Wall Street's best news of the day came straight from the labor market, which continues to show that fewer and fewer are filing for unemployment insurance. Though the recovery hasn't been anything to write home about just yet, the reinvigoration of the real estate sector and signs of improvement on the jobs front have kept the U.S. economy and the stock market alive. The Dow Jones Industrial Average (DJINDICES: ^DJI ) ended the day with a 24-point, or 0.2% gain, at 14,700.
Alas, the 2.7% spike in Verizon Communications (NYSE: VZ ) shares today didn't stem from falling unemployment claims. The surge instead followed new details in Verizon's attempt to buy the remaining 45% of its Verizon Wireless stake from U.K.-based Vodafone. Apparently, Verizon's bid is getting closer to being final by the day; one feasible scenario has Verizon buying Vodafone's 45% stake for a $100 billion, 50-50 mix of cash and stock.
Today again we see how the perception of a competitor's business can affect your own. Cisco Systems (NASDAQ: CSCO ) lost 2.5% yesterday after a poor forecast by Juniper Networks stirred bears from hibernation. But when Juniper's slide started to reverse today, Cisco's stock corrected with it. as it tacked on 1.2%.
An internal companywide motivational mantra may have started to aid IBM's (NYSE: IBM ) stock price already. IBM added 1.2% today as Wall Street got word of CEO Virginia Rometty's message to employees after last week's earnings dud. That message: Think fast. Move faster. Though it's tough to move faster than the stock did last Friday, when it took more than an 8% haircut, IBM shareholders are hoping future moves will be in the profitable direction.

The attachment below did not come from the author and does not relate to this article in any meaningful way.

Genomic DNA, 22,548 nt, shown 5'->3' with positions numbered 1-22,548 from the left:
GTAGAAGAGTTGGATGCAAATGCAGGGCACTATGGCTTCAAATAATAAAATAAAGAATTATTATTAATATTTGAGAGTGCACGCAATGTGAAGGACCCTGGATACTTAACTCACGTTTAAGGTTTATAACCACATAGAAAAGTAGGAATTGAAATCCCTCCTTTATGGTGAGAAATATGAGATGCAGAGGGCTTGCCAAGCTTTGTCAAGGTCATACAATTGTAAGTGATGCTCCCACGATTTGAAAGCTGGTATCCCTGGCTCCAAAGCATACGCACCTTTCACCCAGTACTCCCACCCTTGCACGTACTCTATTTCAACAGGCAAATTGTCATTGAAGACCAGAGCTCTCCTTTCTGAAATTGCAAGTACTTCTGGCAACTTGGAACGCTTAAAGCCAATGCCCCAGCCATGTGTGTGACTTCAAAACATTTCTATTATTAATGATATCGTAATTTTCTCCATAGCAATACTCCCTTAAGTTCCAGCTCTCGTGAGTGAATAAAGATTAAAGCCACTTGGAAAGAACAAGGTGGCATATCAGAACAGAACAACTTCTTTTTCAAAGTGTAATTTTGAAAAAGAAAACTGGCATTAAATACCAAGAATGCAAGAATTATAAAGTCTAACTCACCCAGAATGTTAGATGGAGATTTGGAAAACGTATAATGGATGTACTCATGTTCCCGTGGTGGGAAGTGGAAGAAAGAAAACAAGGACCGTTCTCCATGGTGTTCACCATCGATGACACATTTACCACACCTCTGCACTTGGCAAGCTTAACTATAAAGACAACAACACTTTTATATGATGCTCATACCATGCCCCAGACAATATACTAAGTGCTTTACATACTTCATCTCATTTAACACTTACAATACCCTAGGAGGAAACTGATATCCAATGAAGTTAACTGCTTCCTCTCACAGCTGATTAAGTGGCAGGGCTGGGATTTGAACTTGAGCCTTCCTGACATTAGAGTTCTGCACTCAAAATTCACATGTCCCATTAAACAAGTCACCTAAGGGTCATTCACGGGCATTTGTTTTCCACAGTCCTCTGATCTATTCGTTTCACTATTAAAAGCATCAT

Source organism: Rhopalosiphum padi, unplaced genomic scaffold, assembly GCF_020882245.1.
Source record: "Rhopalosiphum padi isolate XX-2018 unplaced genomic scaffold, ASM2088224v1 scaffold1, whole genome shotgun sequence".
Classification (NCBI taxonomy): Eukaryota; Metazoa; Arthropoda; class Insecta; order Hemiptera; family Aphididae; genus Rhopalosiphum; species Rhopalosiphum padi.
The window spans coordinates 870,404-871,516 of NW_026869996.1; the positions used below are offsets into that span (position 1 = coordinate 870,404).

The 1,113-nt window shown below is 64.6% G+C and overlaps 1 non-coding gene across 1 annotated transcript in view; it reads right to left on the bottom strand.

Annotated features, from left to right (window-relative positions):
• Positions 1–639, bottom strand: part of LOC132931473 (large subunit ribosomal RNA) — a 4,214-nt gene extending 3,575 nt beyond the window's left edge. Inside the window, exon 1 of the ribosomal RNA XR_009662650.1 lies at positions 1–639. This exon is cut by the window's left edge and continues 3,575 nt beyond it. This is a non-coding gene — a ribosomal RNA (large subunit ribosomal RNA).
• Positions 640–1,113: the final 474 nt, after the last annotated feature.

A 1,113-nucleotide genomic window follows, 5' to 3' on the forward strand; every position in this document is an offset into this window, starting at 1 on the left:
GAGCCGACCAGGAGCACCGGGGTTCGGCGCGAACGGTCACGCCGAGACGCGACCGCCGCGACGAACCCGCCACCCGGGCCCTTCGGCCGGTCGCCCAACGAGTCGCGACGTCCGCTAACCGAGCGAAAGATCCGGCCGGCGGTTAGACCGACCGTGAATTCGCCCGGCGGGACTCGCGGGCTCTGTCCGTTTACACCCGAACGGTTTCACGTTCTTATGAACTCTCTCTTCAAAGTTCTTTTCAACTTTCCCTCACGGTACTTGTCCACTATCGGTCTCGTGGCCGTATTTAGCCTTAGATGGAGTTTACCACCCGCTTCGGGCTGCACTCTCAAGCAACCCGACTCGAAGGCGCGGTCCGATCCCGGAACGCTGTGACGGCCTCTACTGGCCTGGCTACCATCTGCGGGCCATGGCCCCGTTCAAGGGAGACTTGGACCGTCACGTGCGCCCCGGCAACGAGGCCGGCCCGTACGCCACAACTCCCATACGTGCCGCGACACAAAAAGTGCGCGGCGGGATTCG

The last highlight in the index came from global conglomerate 3M (NYSE: MMM ) , which was able to show its power as the Dow's third-highest weighted component, when it slumped 2.8% Thursday. Revenue wasn't up to par in the first quarter, coming in just under the $7.8 billion estimate at $7.6 billion. To make matters worse, it lowered its earnings outlook for the 2013 fiscal year, reflecting a sluggish electronics market.
With more than 50,000 products, 3M plays a role in making everything from computers to power cables. A long history of invention and innovation has driven the company to its wide reach, but a focus on operational efficiency may be hurting the creative culture that once created Scotch tape and the Post-it Note. A new leader has taken over and vows to return innovation to the forefront. Does this mean the stock will become more than a dividend, returning to its former glory as a growth stock once again? Find out whether 3M has what it takes to pull it off in The Motley Fool's comprehensive new research report on the company. Simply click here now to claim your copy today.